The trick is to reel quickly enough to maintain your bait on the surface, then shake your rod tip to send out the stoke vibration waves.

They’ll come up to eat your bait, so keep an eye on it!

If you use a good weedless hook you can use this method for targeting bass that are pinned deep in cover, bushes, or grass without having to worry about getting hung up.

It’s a unique presentation that most bass anglers haven’t used before. 

Where this technique excels: Bass are eating topwater, fishing over shallow but submerged grass, “buzzing” it over bass beds.

When to avoid using this technique: when bass are not eating topwater and are relating to the bottom instead.

Neko Rig wacky Senko

A Neko rig is really just a wacky rigged Senko with a small weight is then inserted into one side of the bait.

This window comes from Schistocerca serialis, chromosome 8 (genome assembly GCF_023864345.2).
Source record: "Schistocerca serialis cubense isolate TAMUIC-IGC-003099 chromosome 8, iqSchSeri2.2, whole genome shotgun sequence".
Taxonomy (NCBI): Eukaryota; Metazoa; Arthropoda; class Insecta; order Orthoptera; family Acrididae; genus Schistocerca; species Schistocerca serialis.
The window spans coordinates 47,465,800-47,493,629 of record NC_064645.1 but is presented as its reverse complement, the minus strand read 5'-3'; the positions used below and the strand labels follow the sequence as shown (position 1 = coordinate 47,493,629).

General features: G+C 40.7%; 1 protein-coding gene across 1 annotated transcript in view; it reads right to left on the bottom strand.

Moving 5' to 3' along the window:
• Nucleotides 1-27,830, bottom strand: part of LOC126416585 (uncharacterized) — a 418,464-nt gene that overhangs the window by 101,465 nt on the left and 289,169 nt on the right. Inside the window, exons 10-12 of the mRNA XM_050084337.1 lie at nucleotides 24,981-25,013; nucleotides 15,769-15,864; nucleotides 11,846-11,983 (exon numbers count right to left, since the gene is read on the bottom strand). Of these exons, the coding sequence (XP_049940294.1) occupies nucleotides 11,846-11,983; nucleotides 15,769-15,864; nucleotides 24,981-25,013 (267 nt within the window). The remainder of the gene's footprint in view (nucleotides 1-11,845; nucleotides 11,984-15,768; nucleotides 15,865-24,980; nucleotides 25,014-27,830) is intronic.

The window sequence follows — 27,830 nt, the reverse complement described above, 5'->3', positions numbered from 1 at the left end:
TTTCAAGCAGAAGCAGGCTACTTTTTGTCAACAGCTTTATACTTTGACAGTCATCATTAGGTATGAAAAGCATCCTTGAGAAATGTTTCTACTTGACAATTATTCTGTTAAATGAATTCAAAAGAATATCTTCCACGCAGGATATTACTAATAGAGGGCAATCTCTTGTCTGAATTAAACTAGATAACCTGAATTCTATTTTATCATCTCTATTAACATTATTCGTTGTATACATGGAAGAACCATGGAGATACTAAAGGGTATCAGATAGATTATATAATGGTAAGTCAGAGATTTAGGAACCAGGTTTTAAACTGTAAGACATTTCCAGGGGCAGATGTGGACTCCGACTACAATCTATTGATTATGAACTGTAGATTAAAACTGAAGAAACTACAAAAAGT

There are a variety of baits and stick worms that work well with the wacky rig and even more so with the Neko rig.

The most popular lure on a Neko rig is a fat straight tail worm – hands down. But other lures may also be used.

The Neko rig worms will have a distinct movement from the time it hits the water to the time it reaches the bottom. 

Many times a Neko rigged bait will glide to the target on an angle, instead of dropping straight down like a shaky head worm.

Want more? Check out this new secret blueprint article about Neko rig Fishing Tactics Only The Pros Know About.

I just released it and the response I’ve been getting back has been amazing.  Anglers like you have been catching a TON of bass! You can get it FREE here: click HERE to learn more!

Where this technique excels: Shallow water fishing targeting structure or vertical timber. This technique also works great for suspended bass

When to avoid using this technique: topwater

Carolina rig

The Carolina rig is a plastic bait rig similar to the Texas rig, except instead of sliding down to the hook, the weight is set above it by tying on a swivel.

Beginner anglers will enjoy the Carolina rig.